Seminar – Dr. K. Jimmy Hsia: Geometry-mediated Collective Cell Migration & Wound Healing

Dr-HsiaGeometry-mediated Collective Cell Migration & Wound Healing

Speaker: Dr. K. Jimmy Hsia

President’s Chair Professor in Mechanical Engineering, Nanyang Technological University (NTU); School of Mechanical & Aerospace Engineering and School of Chemistry, Chemical Engineering & Biotechnology

When: August 2, 2024  |  10:30 AM – 12:00 PM
Location: Fred Kaiser Building (KAIS), room 2020 (2332 Main Mall, Vancouver)

The Department of Mechanical Engineering’s Distinguished Colloquium series invites leading researchers to share their expertise on a variety of topics with our academic community.


Collective migration of cells in response to their extra-cellular matrix (ECM) is a complex and fascinating phenomenon. Biologists mostly focus their attention on the effects of biological and biochemical environment. Effects of physical environments, such as material stiffness and geometrical patterns, are only examined recently by researchers working in biomechanics and mechanobiology. The objectives of these studies are to reveal the mechanisms governing the collective cells motion and to identify the key driving forces. In this talk, I will present our recent work on this topic. Specifically, I will discuss three studies of collective cell migration: MCF cells in response to stiffness gradient; C2C12 cell alignment in response to surface grooves; and MDCK cells in response to non-cell-adhesive surface patterns. All three examples have one theme in common, they all involve creating waviness on the ECM, albeit in different ways. Several important geometric parameters such as radius of curvature and size/wavelength of the waviness are highlighted. We focus on the effects of cell-matrix interactions vs. cell-cell interactions.  The understanding gained from these studies has profound implications including, but not limited to, tubular construct formation in breast cells (MCF), muscle strip formation through cell alignment (C2C12), and wound healing efficiency by re-epithelialization (MDCK). I will spend more time to discuss the wound healing project to showcase some fascinating observations and their implications. The mechanobiological understanding of cell responses to their physical environment will help guide development of biophysical strategies for tissue repair, plastic surgery, and wound management.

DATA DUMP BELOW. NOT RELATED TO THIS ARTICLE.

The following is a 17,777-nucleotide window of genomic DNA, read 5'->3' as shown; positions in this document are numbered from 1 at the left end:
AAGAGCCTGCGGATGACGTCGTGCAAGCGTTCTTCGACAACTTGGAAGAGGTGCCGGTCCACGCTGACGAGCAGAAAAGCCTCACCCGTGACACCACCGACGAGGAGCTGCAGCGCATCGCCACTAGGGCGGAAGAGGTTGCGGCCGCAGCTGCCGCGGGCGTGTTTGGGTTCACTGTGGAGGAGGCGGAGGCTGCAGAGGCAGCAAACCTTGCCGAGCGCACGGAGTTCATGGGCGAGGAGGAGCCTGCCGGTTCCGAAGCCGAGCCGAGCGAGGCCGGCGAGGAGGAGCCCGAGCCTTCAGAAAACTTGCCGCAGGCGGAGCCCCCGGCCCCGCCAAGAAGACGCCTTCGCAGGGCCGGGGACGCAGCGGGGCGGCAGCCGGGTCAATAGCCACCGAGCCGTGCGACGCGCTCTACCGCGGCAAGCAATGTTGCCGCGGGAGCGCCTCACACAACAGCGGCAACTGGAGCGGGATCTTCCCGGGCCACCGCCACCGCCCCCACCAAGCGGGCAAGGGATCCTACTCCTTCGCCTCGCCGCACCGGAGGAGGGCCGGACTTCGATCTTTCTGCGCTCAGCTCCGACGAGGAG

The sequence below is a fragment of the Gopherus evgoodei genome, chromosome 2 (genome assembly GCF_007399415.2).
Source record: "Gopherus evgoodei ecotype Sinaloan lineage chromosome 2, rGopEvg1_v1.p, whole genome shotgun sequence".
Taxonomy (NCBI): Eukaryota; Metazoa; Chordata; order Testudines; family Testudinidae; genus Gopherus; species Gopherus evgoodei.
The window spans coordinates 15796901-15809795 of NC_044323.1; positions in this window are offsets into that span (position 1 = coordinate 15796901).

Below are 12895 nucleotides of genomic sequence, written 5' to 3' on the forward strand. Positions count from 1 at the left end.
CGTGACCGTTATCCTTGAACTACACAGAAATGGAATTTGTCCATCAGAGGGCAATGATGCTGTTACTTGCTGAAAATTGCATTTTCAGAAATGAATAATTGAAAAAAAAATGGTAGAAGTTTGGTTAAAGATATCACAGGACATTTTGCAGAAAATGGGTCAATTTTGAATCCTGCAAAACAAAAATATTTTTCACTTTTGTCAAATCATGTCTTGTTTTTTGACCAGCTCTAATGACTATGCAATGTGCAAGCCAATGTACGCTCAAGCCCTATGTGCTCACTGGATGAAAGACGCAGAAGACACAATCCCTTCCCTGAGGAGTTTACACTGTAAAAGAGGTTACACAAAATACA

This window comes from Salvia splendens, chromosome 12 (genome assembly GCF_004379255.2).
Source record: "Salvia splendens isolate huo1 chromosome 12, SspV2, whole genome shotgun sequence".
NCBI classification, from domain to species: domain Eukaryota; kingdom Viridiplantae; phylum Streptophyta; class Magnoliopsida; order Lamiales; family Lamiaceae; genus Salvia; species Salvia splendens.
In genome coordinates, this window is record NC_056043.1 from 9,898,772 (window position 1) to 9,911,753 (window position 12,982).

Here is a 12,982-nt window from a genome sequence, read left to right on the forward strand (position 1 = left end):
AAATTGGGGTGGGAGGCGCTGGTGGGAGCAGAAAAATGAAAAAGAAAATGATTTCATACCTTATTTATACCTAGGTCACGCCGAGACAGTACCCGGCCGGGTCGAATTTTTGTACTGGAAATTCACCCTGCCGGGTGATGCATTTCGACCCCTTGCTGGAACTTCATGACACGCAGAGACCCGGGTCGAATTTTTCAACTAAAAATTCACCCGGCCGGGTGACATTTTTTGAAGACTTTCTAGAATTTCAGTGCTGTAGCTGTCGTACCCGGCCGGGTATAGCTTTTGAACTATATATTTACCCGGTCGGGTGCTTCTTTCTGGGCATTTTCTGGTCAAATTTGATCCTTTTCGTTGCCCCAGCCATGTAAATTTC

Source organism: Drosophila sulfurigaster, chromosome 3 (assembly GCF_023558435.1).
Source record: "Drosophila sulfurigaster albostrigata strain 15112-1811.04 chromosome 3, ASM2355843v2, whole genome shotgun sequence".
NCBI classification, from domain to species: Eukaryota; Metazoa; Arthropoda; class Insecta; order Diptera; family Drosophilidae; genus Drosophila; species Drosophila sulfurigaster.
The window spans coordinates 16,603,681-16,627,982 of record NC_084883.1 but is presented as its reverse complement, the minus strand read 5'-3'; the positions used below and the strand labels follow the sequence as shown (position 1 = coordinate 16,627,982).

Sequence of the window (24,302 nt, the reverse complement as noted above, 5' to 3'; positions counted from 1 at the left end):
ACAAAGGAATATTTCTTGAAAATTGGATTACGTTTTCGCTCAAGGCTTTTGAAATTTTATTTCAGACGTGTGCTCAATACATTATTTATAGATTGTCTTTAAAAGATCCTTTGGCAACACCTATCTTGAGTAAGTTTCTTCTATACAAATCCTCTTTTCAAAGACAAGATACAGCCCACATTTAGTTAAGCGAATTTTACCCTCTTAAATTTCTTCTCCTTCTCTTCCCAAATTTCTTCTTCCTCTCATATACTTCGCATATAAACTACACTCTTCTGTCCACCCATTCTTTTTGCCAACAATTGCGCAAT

Dr. Jimmy Hsia is President’s Chair Professor in the School of Mechanical & Aerospace Engineering and School of Chemistry, Chemical Engineering & Biotechnology at Nanyang Technological University (NTU) in Singapore. He received B.S. from Tsinghua University, China, and Ph.D. from MIT. His research interests include mechanics of soft materials, mechanics of plant organ morphogenesis and morphing metamaterials, mechanics of mammalian cells, smart adhesive systems, and soft robotics. He is Fellow of American Association for the Advancement of Science (AAAS), Fellow of American Institute for Medical and Biological Engineers (AIMBE), Fellow of American Society of Mechanical Engineers (ASME), and recipient of NSF Research Initiation Award, Max-Planck Society Scholarship, and Japan Society for Promotion of Science Fellowship. He was Founding Dean of Graduate College and Vice President (Alumni & International Affairs) at NTU. Before joining NTU, he was Professor of Mechanical Engineering and Biomedical Engineering and Vice Provost for International Programs at Carnegie Mellon University, and W. Grafton and Lillian B. Wilkins Professor of Mechanical Science and Engineering at the University of Illinois at Urbana-Champaign (UIUC). From 2005-2007, Hsia served as Founding Director of Nano and Bio Mechanics Program at NSF. He is the Founding co-Editor-in-Chief of an Elsevier journal, Extreme Mechanics Letters.